When I was a child, Roosevelt was President of the U.S.

My favorite meal my mother made, and what made it so special, was:
Glorified rice–jello, rice, and cream (whipped, I think). My mom made it for one of the Hoganson’s funerals. I ate so much of it, I was sick.
These are some of the things I remember about trips my family took as I was growing up:
Had picnics with family in Fork-u-fines(?) in Iowa.
This is how I would describe the house and neighborhood I lived in as I was growing up:
1st house: 2-story, 4 bedrooms, N of Jackson, outdoor plumbing.
2nd house: Big, square house, 4 bedrooms, wood/coal heater in the living room.
These are ways that neighborhood has changed over time:
1st house in Jackson is still standing–nobody lives there.
When I started school I was 6 years old.

One of my favorite teachers in elementary school—and why—was:
Ms. Tobison–She gave me a ball for completing a task.
I didn’t like one of my teachers (Mrs. Schudeberry) because she had “an attitude”–she didn’t like my mom.
This is how I got to school each day:
Either our folks took us or we would walk.
Things I enjoyed doing most as a child were:
Rode a small bike, drive a tractor, grind feed once in a while. Was in the school play. Botched my part.
These are the things I remember most about my teen-age years (friends, activities, school, special events, favorite foods and songs, jobs, heroes, etc.):
Delbert Ring was a friend. Didn’t have a job. Attended school in a one room school house. At Christmas time, there was always a Christmas tree with real candles.
This is how I would describe myself when I was a teenager:
Quiet, didn’t get into mischief.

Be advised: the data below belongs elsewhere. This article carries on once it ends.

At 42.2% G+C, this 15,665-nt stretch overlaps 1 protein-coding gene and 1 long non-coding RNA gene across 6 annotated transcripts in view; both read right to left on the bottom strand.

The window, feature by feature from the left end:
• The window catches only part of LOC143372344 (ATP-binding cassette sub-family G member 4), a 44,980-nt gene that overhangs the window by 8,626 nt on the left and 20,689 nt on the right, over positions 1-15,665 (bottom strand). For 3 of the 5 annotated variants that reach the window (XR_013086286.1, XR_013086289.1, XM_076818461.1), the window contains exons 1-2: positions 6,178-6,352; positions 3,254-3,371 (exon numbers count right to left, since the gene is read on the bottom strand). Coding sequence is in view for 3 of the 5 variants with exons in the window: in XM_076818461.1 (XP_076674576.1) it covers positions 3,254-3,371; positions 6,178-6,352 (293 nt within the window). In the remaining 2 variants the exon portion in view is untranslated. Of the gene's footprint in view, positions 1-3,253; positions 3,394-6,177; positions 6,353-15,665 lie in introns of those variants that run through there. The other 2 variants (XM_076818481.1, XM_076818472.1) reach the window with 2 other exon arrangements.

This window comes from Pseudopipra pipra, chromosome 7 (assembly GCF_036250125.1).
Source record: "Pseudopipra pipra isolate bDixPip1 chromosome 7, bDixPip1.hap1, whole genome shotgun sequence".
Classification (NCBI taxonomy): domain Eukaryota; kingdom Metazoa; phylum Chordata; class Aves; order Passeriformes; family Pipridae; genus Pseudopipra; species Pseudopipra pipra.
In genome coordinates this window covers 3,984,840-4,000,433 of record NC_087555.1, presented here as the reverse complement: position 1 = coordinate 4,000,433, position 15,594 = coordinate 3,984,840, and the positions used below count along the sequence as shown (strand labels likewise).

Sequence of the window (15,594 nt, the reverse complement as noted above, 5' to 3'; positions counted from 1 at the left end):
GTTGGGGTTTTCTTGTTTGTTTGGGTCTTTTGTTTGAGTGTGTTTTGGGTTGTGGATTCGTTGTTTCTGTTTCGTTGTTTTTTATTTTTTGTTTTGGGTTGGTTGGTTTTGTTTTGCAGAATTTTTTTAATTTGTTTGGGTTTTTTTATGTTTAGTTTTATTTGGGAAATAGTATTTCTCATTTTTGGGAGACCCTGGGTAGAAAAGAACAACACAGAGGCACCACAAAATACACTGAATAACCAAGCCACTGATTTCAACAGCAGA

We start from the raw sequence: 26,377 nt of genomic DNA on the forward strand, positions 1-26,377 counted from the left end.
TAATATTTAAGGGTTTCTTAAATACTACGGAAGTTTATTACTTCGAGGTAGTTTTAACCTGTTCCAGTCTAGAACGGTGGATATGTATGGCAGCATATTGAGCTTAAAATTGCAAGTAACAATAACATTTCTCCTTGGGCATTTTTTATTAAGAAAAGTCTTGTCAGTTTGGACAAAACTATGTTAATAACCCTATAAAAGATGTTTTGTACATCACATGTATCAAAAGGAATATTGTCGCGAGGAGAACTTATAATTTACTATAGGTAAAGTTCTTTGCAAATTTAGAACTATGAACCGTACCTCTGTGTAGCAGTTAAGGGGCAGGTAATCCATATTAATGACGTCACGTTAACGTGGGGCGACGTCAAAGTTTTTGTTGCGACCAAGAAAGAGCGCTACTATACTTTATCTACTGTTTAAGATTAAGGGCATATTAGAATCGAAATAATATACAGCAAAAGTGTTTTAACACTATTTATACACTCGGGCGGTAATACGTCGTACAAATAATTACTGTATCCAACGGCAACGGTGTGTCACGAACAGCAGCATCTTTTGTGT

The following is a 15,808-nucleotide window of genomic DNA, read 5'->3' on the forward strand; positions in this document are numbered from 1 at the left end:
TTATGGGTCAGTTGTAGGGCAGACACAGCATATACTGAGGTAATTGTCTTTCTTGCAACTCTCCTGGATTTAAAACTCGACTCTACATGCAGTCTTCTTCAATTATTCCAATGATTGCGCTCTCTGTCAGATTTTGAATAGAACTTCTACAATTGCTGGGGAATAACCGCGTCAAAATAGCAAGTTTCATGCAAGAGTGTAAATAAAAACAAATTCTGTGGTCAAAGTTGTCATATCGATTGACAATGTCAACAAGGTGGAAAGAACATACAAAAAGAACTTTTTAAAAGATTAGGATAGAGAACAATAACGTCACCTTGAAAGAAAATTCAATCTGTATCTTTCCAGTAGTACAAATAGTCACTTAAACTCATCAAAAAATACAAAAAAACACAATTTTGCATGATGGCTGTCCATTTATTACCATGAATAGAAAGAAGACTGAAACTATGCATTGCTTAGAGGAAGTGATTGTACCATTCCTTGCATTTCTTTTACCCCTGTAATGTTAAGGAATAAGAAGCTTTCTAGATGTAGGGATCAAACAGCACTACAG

This is what I remember about my first date:
Don’t remember my first date.


My first job was:
Artificial inseminator.
The work that I did in that job involved:
Reaching inside the cow and spraying the semen inside.
The things that I especially remember about my first job were:
Quite a bit of driving all over the county. Farmers would call when they had a cow in heat.
Other employment I have had over the years included:
Worked for Art Vold doing construction.
The jobs I liked the best, and why I liked them, were:
Didn’t like any of them.

Marriage and Children

This is how I met my spouse:
Through Lyle Jurgens. Shirley went to Alabama with Audrey Jurgens and I met her there.
Before we were married, we dated each other for about IDK years. We were married on November 23, 1953.

When were first married, we lived:
The old house on the Windom farm.
We bought our first house in Bingham Lake for about $6,000. Our first car was a ‘49/’50 Ford and cost about $10K.

These are the homes and communities I have lived in since I was married, and here is how they’ve changed over the years:
Bingham Lake, MN
Howard Ketzenberg’s farm
Aurora, Colorado–grown very much
Brighton, Colorado–grown very much
Some important things I have learned about marriage are:
After losing my spouse, there were simple things she wanted to do that I could have and should have done.
These are the names and birthdays of my children:
  • Laurene Ann – September 11, 1954
  • Lynden Mark – November 12, 1956
  • Leslee Roberta – July 20, 1958
  • LeAnn Kay – September 28, 1959
  • Lisa Carol – December 10, 1960
  • Larry Douglas – October 18, 1964
  • Leah Lynn – January 16, 1973
My spouse and I and our children celebrated Christmas, birthdays and other holidays by:
On Christmas Eve we either went to my parents or her parents. For birthdays the kids would pick what they wanted for dinner.
Family traditions that we began were:
Oyster stew on Christmas Eve.
I best remember these trips which our family took as our children were growing up:
Camping trip to Blue Mound, near Worthington with Slayton.
Camping trip to Colorado with Lyle Jurgens.
Camping trip to S. Dakota with Chet Bennet.
Camping trip to Wisconsin with Kermit Twait.
I remember these humorous or memorable stories about our children as they were growing up: